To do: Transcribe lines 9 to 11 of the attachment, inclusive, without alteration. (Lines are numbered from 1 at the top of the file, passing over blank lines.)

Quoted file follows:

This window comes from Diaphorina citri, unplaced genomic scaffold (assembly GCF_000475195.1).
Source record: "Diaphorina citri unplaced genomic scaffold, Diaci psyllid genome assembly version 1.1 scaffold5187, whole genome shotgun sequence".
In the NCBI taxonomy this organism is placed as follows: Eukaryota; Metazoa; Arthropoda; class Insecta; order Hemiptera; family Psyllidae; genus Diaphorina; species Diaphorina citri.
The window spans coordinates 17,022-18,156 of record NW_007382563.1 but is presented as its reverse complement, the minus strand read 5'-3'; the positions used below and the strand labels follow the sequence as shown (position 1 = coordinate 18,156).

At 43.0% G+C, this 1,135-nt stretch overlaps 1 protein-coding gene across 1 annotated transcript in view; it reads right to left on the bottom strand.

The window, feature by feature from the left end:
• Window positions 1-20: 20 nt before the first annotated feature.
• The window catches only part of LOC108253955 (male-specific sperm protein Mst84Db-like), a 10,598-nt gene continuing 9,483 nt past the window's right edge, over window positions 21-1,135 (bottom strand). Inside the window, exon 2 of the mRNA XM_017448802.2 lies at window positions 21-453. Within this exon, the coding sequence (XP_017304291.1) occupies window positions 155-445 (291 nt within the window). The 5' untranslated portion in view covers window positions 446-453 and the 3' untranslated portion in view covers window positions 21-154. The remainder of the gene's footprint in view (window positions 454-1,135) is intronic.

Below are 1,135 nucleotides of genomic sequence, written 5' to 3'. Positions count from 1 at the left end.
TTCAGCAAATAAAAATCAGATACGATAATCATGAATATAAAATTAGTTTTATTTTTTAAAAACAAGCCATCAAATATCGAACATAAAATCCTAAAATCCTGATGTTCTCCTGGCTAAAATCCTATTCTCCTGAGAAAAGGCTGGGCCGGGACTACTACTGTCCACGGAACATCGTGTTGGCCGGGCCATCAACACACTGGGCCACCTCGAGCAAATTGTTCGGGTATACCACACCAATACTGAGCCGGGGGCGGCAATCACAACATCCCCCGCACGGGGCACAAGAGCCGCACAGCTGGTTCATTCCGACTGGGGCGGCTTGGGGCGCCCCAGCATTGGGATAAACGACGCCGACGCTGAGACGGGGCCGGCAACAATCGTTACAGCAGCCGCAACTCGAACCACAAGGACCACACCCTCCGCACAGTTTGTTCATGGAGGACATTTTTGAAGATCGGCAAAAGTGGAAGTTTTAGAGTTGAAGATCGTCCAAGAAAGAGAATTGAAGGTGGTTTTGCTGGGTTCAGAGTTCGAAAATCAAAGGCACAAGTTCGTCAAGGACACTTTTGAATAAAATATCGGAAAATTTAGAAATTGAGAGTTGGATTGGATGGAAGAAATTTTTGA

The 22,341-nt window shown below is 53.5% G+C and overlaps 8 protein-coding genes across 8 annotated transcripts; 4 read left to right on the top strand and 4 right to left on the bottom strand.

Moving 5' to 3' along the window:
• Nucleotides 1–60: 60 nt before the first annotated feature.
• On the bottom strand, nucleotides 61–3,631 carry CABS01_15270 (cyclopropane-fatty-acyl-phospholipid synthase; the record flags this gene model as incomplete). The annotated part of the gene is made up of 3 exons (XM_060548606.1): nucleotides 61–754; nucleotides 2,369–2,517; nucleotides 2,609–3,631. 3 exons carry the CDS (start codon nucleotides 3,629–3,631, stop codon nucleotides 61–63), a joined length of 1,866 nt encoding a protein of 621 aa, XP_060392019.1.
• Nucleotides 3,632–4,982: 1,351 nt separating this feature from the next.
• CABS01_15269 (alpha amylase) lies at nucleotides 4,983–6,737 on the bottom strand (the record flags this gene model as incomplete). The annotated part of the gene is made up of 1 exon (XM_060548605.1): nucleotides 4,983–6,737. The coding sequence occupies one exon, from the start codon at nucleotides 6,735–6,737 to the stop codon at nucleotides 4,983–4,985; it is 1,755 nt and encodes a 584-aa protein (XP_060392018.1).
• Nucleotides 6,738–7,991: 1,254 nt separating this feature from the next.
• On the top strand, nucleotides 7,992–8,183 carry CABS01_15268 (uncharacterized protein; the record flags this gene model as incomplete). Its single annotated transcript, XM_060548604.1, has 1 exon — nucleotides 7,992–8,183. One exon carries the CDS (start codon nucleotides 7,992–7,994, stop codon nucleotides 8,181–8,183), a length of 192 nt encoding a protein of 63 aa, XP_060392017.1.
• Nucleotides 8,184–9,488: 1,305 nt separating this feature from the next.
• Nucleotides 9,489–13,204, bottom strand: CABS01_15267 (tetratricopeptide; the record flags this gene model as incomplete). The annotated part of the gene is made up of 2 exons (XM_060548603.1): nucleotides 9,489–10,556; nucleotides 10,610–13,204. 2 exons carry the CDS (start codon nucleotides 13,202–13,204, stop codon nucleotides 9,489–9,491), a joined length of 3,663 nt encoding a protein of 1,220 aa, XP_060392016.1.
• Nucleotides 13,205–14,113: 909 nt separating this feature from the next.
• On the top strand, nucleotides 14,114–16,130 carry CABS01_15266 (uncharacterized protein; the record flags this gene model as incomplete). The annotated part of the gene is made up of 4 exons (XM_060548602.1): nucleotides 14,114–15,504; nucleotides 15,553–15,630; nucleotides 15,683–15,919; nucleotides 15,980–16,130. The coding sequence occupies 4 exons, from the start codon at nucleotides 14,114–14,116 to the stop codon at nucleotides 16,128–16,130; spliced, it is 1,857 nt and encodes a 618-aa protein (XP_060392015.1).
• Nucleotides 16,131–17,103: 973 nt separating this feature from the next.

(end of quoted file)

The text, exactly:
Below are 1,135 nucleotides of genomic sequence, written 5' to 3'. Positions count from 1 at the left end.
TTCAGCAAATAAAAATCAGATACGATAATCATGAATATAAAATTAGTTTTATTTTTTAAAAACAAGCCATCAAATATCGAACATAAAATCCTAAAATCCTGATGTTCTCCTGGCTAAAATCCTATTCTCCTGAGAAAAGGCTGGGCCGGGACTACTACTGTCCACGGAACATCGTGTTGGCCGGGCCATCAACACACTGGGCCACCTCGAGCAAATTGTTCGGGTATACCACACCAATACTGAGCCGGGGGCGGCAATCACAACATCCCCCGCACGGGGCACAAGAGCCGCACAGCTGGTTCATTCCGACTGGGGCGGCTTGGGGCGCCCCAGCATTGGGATAAACGACGCCGACGCTGAGACGGGGCCGGCAACAATCGTTACAGCAGCCGCAACTCGAACCACAAGGACCACACCCTCCGCACAGTTTGTTCATGGAGGACATTTTTGAAGATCGGCAAAAGTGGAAGTTTTAGAGTTGAAGATCGTCCAAGAAAGAGAATTGAAGGTGGTTTTGCTGGGTTCAGAGTTCGAAAATCAAAGGCACAAGTTCGTCAAGGACACTTTTGAATAAAATATCGGAAAATTTAGAAATTGAGAGTTGGATTGGATGGAAGAAATTTTTGA

The 22,341-nt window shown below is 53.5% G+C and overlaps 8 protein-coding genes across 8 annotated transcripts; 4 read left to right on the top strand and 4 right to left on the bottom strand.